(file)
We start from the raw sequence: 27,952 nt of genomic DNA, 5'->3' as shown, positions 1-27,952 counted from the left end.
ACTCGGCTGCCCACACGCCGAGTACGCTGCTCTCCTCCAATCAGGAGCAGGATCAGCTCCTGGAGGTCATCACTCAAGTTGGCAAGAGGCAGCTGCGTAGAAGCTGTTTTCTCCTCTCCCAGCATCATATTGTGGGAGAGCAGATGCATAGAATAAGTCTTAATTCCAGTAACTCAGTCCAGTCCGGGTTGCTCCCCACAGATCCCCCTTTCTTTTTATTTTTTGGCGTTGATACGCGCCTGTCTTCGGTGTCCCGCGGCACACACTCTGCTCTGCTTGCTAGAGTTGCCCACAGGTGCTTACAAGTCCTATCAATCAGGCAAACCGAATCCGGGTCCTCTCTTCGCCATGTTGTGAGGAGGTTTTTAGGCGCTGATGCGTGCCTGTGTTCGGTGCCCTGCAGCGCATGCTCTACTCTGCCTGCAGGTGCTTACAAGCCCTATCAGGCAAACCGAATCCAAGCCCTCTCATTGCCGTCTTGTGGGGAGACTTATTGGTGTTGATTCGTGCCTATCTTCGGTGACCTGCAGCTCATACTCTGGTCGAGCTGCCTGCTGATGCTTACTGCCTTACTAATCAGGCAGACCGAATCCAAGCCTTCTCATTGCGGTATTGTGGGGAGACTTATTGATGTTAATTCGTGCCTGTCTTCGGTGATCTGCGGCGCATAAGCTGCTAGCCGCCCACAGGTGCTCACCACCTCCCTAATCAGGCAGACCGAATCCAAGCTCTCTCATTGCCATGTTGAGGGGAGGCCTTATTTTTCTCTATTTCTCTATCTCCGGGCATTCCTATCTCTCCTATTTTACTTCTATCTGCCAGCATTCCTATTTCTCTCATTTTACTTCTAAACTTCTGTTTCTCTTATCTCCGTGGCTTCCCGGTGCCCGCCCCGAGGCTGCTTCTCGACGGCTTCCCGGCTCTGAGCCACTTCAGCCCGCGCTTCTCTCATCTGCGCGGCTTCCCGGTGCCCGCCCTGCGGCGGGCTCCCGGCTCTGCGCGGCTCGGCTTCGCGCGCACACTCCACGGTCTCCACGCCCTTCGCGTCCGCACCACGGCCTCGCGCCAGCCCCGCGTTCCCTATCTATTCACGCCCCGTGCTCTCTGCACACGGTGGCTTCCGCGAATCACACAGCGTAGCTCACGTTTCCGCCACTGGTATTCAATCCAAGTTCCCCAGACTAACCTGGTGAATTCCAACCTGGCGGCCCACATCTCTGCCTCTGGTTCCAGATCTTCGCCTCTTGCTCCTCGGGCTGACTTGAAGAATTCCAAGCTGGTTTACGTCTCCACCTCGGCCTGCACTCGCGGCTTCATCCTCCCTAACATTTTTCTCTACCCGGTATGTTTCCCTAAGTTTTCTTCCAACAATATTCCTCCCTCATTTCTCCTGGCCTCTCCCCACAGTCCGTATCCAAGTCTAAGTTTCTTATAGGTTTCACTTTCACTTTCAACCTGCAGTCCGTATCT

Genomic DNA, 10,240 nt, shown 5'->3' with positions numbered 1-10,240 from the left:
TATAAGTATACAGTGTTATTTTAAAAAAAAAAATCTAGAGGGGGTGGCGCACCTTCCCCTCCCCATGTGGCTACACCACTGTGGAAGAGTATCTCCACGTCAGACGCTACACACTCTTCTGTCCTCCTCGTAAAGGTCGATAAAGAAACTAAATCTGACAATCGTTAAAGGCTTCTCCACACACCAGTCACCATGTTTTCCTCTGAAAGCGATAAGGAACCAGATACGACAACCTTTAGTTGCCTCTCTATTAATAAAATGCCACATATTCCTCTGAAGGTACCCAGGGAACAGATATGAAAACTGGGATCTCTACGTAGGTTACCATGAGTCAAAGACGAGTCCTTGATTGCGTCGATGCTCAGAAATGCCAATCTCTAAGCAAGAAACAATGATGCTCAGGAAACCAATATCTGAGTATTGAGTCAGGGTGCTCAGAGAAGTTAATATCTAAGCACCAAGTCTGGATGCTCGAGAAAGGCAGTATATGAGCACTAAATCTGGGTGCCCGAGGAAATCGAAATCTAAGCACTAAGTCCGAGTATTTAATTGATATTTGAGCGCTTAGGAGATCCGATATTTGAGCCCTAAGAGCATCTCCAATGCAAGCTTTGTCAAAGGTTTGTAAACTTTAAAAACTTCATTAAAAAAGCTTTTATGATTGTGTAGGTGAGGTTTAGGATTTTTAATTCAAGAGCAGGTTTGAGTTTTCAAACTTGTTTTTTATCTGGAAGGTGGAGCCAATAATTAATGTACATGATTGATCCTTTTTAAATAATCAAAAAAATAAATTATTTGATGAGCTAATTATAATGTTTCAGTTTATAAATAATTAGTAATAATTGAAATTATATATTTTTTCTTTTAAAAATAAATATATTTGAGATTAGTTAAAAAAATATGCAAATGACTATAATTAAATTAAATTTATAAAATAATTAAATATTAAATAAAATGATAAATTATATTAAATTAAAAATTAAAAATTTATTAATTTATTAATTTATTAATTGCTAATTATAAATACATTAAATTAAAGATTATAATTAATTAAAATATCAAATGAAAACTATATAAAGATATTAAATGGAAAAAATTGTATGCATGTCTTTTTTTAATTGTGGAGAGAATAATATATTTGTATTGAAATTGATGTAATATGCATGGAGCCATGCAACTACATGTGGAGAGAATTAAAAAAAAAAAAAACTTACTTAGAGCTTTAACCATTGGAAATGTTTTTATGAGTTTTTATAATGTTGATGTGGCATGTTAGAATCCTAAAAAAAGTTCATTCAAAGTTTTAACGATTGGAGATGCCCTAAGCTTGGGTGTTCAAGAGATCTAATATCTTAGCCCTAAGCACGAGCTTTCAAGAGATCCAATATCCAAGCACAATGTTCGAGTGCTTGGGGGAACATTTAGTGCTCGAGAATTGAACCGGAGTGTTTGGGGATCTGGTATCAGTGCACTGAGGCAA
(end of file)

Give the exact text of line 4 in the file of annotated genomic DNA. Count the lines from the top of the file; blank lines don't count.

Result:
TATAAGTATACAGTGTTATTTTAAAAAAAAAAATCTAGAGGGGGTGGCGCACCTTCCCCTCCCCATGTGGCTACACCACTGTGGAAGAGTATCTCCACGTCAGACGCTACACACTCTTCTGTCCTCCTCGTAAAGGTCGATAAAGAAACTAAATCTGACAATCGTTAAAGGCTTCTCCACACACCAGTCACCATGTTTTCCTCTGAAAGCGATAAGGAACCAGATACGACAACCTTTAGTTGCCTCTCTATTAATAAAATGCCACATATTCCTCTGAAGGTACCCAGGGAACAGATATGAAAACTGGGATCTCTACGTAGGTTACCATGAGTCAAAGACGAGTCCTTGATTGCGTCGATGCTCAGAAATGCCAATCTCTAAGCAAGAAACAATGATGCTCAGGAAACCAATATCTGAGTATTGAGTCAGGGTGCTCAGAGAAGTTAATATCTAAGCACCAAGTCTGGATGCTCGAGAAAGGCAGTATATGAGCACTAAATCTGGGTGCCCGAGGAAATCGAAATCTAAGCACTAAGTCCGAGTATTTAATTGATATTTGAGCGCTTAGGAGATCCGATATTTGAGCCCTAAGAGCATCTCCAATGCAAGCTTTGTCAAAGGTTTGTAAACTTTAAAAACTTCATTAAAAAAGCTTTTATGATTGTGTAGGTGAGGTTTAGGATTTTTAATTCAAGAGCAGGTTTGAGTTTTCAAACTTGTTTTTTATCTGGAAGGTGGAGCCAATAATTAATGTACATGATTGATCCTTTTTAAATAATCAAAAAAATAAATTATTTGATGAGCTAATTATAATGTTTCAGTTTATAAATAATTAGTAATAATTGAAATTATATATTTTTTCTTTTAAAAATAAATATATTTGAGATTAGTTAAAAAAATATGCAAATGACTATAATTAAATTAAATTTATAAAATAATTAAATATTAAATAAAATGATAAATTATATTAAATTAAAAATTAAAAATTTATTAATTTATTAATTTATTAATTGCTAATTATAAATACATTAAATTAAAGATTATAATTAATTAAAATATCAAATGAAAACTATATAAAGATATTAAATGGAAAAAATTGTATGCATGTCTTTTTTTAATTGTGGAGAGAATAATATATTTGTATTGAAATTGATGTAATATGCATGGAGCCATGCAACTACATGTGGAGAGAATTAAAAAAAAAAAAAACTTACTTAGAGCTTTAACCATTGGAAATGTTTTTATGAGTTTTTATAATGTTGATGTGGCATGTTAGAATCCTAAAAAAAGTTCATTCAAAGTTTTAACGATTGGAGATGCCCTAAGCTTGGGTGTTCAAGAGATCTAATATCTTAGCCCTAAGCACGAGCTTTCAAGAGATCCAATATCCAAGCACAATGTTCGAGTGCTTGGGGGAACATTTAGTGCTCGAGAATTGAACCGGAGTGTTTGGGGATCTGGTATCAGTGCACTGAGGCAA